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Jonathan's Alcoholism

by Miles King 2 months ago in Short Story
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A Flash Fiction About An Alcoholic Giving Up

Tulip Fields in Northern Washington State; Personal Photo

Lifting his right hand slowly, Jonathan blindly scrubbed at the crust in his eyes, and took a shaky breath as he surveyed the room he lay in. The yellowed, once brown wall paper peeled and curled off the wall in long strips, an occasional cigarette burn mark along the room at eye level. Jon lifted his head to see if he could find a bottle, something to cure the ache blooming at the base of his skull. The ache began to feel like a stabbing sensation, increasing in pain as he moved his head. Scanning the floor, he realized how much he had the night before, how little to nothing was left for now. Panic began, tears burning in his eyes as his breath sped up and the room began to spin. White spots tethered at the edge of his vision. Nothing, there was nothing; his throat was dry, nearly choking on the emptiness in his stomach.

Mornings like this, before this man has the chance to dash to the liquor store, before the frenzy in his addictive brain begins, in the silence of his one room, small kitchen acquired lonely house on the corner of 48th, miles outside of Cedar City, Utah; Jon wishes he could change it. Go back maybe, make a difference in the choices he had made… It didn’t matter anymore, and in half an hour, when the liquor store opens, it truly won’t matter. The memories will be blissfully out of reach. But this moment, right here, right now? He misses his happiness and old life more than anything. He misses it all so much that the ache in his chest grows until he can no longer stand it.

The fifty-two year old man groans as he struggles to sit up, his large stomach working with gravity to keep him down. Bunching his fingers in the wrinkles of his duvet, Jon heaves himself to the side, and then pushes until he can sit upwards enough to catch his breath. More aches and nausea follow his thoughts down a vicious, sober rabbit hole, and before he can stop himself, Jon pushes off the bed in order to march into the kitchen on the other side of the thin wall in order to ransack the room for the keys to his truck. Maybe Suto would open the store fifteen minutes early for Jonathon, just enough time to make it out before the lunch rush in town. Just enough time to make it home before anyone can notice he had gone out in the first place. Just enough time to stay away from the real world.

Hours later finds Jon on an adventure. Who knew that two fifths of rum and coke could make a person feel so young? His knees were bouncy, elbows flying, and head held high; Jon found a clarity in the haze consuming his thoughts. As he knocks his head back for another swig, the warmth and sensation of a blanket surrounds his body, as if he were to lay in a nest of heated blankets. The warmth was so comforting it almost brought tears to his eyes; Jonathan had to slow his steps and purposefully quiet his breathing in order to continue moving forward. Nostalgia, that was the word for this hybrid ache and comfort coming from both sides at equal strength. Jon knows he has a problem. He knows he won’t survive like this much longer, that drinking pushed everything and everyone he knew away. But he can’t bring himself to stop, he can’t fathom his life without being able to cope. Without being able to think.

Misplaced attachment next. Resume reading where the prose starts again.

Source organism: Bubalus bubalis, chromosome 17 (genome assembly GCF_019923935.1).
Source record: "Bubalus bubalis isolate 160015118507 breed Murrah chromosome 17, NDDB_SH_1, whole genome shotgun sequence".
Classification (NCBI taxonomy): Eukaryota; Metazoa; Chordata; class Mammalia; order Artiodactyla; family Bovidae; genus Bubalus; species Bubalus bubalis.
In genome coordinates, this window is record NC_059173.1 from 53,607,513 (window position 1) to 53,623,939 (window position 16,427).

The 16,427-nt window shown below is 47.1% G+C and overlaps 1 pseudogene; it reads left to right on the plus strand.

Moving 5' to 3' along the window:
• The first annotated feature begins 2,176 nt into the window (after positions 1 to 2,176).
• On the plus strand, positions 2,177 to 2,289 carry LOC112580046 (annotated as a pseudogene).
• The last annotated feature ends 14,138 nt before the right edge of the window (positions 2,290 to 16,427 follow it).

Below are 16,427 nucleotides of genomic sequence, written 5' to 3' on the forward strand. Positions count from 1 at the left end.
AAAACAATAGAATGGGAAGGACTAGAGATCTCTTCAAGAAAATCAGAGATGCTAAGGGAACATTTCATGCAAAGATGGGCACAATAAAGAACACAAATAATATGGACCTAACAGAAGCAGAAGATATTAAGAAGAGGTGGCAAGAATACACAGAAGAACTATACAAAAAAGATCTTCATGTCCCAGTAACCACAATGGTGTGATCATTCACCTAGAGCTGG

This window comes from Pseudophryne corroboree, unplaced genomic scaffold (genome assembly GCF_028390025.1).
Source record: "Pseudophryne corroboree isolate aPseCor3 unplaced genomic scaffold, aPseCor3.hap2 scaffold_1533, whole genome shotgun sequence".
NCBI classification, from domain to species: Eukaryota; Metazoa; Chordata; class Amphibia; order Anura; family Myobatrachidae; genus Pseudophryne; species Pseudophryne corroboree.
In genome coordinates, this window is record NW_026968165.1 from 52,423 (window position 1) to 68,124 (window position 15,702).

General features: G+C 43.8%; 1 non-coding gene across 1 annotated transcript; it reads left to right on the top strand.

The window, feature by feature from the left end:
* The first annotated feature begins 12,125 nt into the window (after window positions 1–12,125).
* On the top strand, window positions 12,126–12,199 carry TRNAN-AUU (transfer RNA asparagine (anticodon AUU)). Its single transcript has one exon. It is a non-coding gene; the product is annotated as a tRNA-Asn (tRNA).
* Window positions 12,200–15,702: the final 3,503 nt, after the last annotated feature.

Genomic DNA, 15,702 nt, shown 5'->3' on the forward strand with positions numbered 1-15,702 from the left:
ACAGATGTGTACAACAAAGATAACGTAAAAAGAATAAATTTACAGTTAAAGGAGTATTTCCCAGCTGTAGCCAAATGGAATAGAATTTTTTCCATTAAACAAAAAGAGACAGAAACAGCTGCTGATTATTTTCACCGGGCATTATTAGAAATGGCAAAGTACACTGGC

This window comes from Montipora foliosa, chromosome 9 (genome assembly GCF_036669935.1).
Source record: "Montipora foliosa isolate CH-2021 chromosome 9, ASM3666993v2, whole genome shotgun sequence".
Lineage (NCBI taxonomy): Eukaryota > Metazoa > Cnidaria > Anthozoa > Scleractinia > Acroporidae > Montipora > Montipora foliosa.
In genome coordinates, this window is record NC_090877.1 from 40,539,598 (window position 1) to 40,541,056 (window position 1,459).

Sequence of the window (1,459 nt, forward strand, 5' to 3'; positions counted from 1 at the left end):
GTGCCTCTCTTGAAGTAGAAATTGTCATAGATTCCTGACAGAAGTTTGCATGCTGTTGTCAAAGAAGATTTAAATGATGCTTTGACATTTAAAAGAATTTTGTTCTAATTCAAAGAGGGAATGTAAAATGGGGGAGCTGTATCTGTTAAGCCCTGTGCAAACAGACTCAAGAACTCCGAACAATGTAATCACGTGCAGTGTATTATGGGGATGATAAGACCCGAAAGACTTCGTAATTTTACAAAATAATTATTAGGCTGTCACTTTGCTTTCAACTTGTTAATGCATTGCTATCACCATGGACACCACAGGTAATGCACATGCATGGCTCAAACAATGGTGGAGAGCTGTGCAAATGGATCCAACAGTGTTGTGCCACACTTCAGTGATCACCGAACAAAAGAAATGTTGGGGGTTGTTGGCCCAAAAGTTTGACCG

“So stupid…” He grumbles. Jon slows to a stop and finds a seat on a wooden bench along the pathway. Everyone thinks I’m so god damn stupid. Jon’s inner monologue follows the lines of sympathy, attempting for empathy. Empathy for himself. Yet he can’t bring himself to mind the problems at hand. Is he a bad person for not caring? Is he, is he broken? Why doesn’t his life matter to himself? Shouldn’t it? Fuck! His head hurt from this type of thinking, Jon doesn’t have fucking time for this. His inner voice could leave for all he cared.

Jonathon went to bed that night in a half awake drunken stupor, an incredibly high heart rate, a feeling of stones in his lungs as a sharp stabbing sensation knotted itself into his lower abdomen. He didn’t understand what it would really mean if he didn’t wake up in the morning. I understood.

Short Story

About the author

Miles King

Published Author; Student; Peace Corps Representative

Writing has been a long time coming for me! I am a connesour of flash fiction, poetry, and journalism. Please message for any collaboration of job offers:)

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